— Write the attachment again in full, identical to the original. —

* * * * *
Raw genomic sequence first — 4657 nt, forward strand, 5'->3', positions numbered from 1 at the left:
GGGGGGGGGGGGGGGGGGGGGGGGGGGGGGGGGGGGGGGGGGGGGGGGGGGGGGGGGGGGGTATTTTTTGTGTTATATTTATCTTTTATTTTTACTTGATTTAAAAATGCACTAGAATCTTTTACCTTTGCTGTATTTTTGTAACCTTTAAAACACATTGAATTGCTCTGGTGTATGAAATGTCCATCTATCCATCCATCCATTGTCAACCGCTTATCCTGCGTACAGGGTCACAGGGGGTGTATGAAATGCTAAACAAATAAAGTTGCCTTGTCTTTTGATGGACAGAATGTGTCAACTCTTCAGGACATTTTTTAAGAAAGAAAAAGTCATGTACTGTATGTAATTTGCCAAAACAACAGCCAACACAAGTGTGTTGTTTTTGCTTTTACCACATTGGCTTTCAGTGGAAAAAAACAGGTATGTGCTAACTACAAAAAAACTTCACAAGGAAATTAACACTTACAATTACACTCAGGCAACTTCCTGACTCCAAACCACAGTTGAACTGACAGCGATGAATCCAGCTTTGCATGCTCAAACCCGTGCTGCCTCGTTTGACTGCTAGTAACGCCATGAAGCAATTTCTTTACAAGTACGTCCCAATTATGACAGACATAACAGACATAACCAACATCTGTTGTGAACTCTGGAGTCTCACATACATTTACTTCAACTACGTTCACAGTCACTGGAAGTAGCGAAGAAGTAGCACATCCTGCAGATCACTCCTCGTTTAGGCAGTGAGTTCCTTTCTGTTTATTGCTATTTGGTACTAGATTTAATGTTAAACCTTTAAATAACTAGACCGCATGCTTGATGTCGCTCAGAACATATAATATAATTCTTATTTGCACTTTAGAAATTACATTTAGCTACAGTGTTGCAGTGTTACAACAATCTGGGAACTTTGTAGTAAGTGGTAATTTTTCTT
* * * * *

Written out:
Raw genomic sequence first — 4657 nt, forward strand, 5'->3', positions numbered from 1 at the left:
GGGGGGGGGGGGGGGGGGGGGGGGGGGGGGGGGGGGGGGGGGGGGGGGGGGGGGGGGGGGGTATTTTTTGTGTTATATTTATCTTTTATTTTTACTTGATTTAAAAATGCACTAGAATCTTTTACCTTTGCTGTATTTTTGTAACCTTTAAAACACATTGAATTGCTCTGGTGTATGAAATGTCCATCTATCCATCCATCCATTGTCAACCGCTTATCCTGCGTACAGGGTCACAGGGGGTGTATGAAATGCTAAACAAATAAAGTTGCCTTGTCTTTTGATGGACAGAATGTGTCAACTCTTCAGGACATTTTTTAAGAAAGAAAAAGTCATGTACTGTATGTAATTTGCCAAAACAACAGCCAACACAAGTGTGTTGTTTTTGCTTTTACCACATTGGCTTTCAGTGGAAAAAAACAGGTATGTGCTAACTACAAAAAAACTTCACAAGGAAATTAACACTTACAATTACACTCAGGCAACTTCCTGACTCCAAACCACAGTTGAACTGACAGCGATGAATCCAGCTTTGCATGCTCAAACCCGTGCTGCCTCGTTTGACTGCTAGTAACGCCATGAAGCAATTTCTTTACAAGTACGTCCCAATTATGACAGACATAACAGACATAACCAACATCTGTTGTGAACTCTGGAGTCTCACATACATTTACTTCAACTACGTTCACAGTCACTGGAAGTAGCGAAGAAGTAGCACATCCTGCAGATCACTCCTCGTTTAGGCAGTGAGTTCCTTTCTGTTTATTGCTATTTGGTACTAGATTTAATGTTAAACCTTTAAATAACTAGACCGCATGCTTGATGTCGCTCAGAACATATAATATAATTCTTATTTGCACTTTAGAAATTACATTTAGCTACAGTGTTGCAGTGTTACAACAATCTGGGAACTTTGTAGTAAGTGGTAATTTTTCTT